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What to do in Melbourne: Australia’s Most Beautiful City

Have you ever thought about flying to Australia? Of course, you have! For European backpackers especially, the “land down under” has remained one of the top travel destinations. Though, one city in particular seems to be the most popular: the metropolis of Melbourne. With its 4.3 million inhabitants, it has been voted the most livable city in the world four times in a row. So, curious as to why it’s so amazing for both its residents and visitors? Well, find out in this article, what actually makes Melbourne so livable and interesting!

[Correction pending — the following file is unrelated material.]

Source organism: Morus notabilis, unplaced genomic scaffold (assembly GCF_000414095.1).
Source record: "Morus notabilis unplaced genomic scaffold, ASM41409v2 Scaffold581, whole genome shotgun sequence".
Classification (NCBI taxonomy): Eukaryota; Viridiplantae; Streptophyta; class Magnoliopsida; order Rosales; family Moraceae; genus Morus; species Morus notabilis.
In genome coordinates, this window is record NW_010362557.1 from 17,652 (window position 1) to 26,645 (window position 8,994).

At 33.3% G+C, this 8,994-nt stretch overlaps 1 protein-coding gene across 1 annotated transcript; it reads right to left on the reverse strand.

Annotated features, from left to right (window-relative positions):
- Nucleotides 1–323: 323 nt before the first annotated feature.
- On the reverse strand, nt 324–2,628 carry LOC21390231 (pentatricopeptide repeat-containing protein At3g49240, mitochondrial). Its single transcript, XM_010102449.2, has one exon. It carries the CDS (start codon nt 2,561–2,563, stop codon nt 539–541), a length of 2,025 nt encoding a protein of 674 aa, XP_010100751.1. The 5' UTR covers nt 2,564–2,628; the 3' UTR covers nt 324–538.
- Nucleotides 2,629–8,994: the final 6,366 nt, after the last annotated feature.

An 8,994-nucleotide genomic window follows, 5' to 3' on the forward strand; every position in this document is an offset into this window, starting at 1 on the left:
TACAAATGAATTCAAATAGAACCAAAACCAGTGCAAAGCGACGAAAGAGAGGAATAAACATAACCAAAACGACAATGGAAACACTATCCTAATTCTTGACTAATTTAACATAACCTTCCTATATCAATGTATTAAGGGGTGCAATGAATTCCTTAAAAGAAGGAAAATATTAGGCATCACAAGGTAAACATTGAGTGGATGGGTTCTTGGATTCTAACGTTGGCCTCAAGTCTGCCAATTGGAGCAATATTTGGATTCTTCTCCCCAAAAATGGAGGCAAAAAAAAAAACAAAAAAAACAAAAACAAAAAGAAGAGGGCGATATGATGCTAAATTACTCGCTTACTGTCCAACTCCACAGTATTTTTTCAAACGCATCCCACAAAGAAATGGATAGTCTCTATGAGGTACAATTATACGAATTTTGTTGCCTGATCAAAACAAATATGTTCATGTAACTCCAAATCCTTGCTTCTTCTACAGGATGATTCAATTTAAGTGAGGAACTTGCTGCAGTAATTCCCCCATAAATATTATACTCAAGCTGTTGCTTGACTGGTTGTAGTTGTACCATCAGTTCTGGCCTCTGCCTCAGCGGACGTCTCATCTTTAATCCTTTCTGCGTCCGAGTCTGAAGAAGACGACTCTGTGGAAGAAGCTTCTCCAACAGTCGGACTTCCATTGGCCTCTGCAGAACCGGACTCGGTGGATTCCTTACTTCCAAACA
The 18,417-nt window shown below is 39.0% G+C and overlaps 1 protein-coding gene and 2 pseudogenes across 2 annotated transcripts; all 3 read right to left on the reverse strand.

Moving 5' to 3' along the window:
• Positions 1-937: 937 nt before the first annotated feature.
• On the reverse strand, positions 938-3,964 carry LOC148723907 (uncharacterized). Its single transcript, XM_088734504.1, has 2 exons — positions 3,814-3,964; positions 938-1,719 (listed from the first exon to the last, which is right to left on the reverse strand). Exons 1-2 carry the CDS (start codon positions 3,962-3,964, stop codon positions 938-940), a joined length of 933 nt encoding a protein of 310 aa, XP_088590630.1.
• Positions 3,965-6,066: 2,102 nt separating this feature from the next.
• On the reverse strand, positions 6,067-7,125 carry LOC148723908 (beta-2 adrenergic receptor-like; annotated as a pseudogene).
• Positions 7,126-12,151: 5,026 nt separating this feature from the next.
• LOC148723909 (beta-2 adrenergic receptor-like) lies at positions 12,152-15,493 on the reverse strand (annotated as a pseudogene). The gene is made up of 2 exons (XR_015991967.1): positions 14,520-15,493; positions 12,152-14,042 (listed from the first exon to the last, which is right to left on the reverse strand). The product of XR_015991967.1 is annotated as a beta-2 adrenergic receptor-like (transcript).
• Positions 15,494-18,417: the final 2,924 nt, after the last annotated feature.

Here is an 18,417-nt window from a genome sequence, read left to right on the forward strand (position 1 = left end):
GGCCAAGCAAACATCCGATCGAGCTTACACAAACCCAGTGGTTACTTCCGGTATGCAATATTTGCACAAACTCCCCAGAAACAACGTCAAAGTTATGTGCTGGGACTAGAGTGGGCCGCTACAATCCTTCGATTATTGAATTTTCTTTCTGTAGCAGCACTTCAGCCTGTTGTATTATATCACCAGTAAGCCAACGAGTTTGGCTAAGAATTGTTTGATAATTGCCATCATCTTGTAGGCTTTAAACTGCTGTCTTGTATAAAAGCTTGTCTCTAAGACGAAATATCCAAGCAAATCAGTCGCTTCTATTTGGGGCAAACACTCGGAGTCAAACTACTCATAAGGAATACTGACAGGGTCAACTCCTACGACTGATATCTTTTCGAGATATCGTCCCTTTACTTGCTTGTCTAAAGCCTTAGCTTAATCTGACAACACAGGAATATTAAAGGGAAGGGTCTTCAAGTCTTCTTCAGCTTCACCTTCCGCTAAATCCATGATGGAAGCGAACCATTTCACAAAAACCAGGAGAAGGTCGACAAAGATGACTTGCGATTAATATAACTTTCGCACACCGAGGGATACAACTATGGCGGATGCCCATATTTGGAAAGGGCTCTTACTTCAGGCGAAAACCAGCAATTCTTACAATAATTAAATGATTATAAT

An Ocean on the Doorstep

Starting with Melbourne’s enchanting location on the Indian Ocean, there are two spots we recommend: the Altona Pier and St. Kilda. Right on the sea, there’s a lot to experience.

For starters, the Altona Pier is located in a suburb of Melbourne known as Altona. It is a 100-meter-long wooden path that runs over the water. Built in 1888 for steamships to dock on the coast, this pier was neglected for a long time. Though, it was given new life in the 1950s.

Today, it is used by anglers, swimmers, and walkers. The pier is roofless, with only one railing on the side for safety. Definitely proceed with caution here when the sea is rough! But, during calm weather, you can enjoy Altona Pier: especially at night when illuminated by pier lamps. Not far from Altona Pier is the Flemings Pool. This is a path erected completely from large stones and is a popular starting point for kayak tours and diving.